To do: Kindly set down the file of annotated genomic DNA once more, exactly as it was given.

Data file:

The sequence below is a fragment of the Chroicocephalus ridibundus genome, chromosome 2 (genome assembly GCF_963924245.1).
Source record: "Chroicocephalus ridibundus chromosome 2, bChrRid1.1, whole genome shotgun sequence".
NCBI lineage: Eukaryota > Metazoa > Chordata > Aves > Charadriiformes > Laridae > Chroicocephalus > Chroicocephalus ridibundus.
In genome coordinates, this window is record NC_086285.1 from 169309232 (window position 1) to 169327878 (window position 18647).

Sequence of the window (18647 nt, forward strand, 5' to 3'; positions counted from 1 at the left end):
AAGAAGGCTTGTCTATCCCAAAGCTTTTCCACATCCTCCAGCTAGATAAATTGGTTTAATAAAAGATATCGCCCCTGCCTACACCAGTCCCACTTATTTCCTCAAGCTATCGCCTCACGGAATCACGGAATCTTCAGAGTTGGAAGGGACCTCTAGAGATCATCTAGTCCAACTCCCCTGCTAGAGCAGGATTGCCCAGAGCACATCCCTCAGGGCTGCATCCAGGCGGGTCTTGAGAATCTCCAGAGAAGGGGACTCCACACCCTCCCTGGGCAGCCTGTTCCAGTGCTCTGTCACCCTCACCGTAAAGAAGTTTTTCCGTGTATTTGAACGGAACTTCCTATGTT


The sequence below is a fragment of the Chroicocephalus ridibundus genome, chromosome 2 (genome assembly GCF_963924245.1).
Source record: "Chroicocephalus ridibundus chromosome 2, bChrRid1.1, whole genome shotgun sequence".
NCBI lineage: Eukaryota > Metazoa > Chordata > Aves > Charadriiformes > Laridae > Chroicocephalus > Chroicocephalus ridibundus.
In genome coordinates, this window is record NC_086285.1 from 169309232 (window position 1) to 169327878 (window position 18647).

Sequence of the window (18647 nt, forward strand, 5' to 3'; positions counted from 1 at the left end):
AAGAAGGCTTGTCTATCCCAAAGCTTTTCCACATCCTCCAGCTAGATAAATTGGTTTAATAAAAGATATCGCCCCTGCCTACACCAGTCCCACTTATTTCCTCAAGCTATCGCCTCACGGAATCACGGAATCTTCAGAGTTGGAAGGGACCTCTAGAGATCATCTAGTCCAACTCCCCTGCTAGAGCAGGATTGCCCAGAGCACATCCCTCAGGGCTGCATCCAGGCGGGTCTTGAGAATCTCCAGAGAAGGGGACTCCACACCCTCCCTGGGCAGCCTGTTCCAGTGCTCTGTCACCCTCACCGTAAAGAAGTTTTTCCGTGTATTTGAACGGAACTTCCTATGTT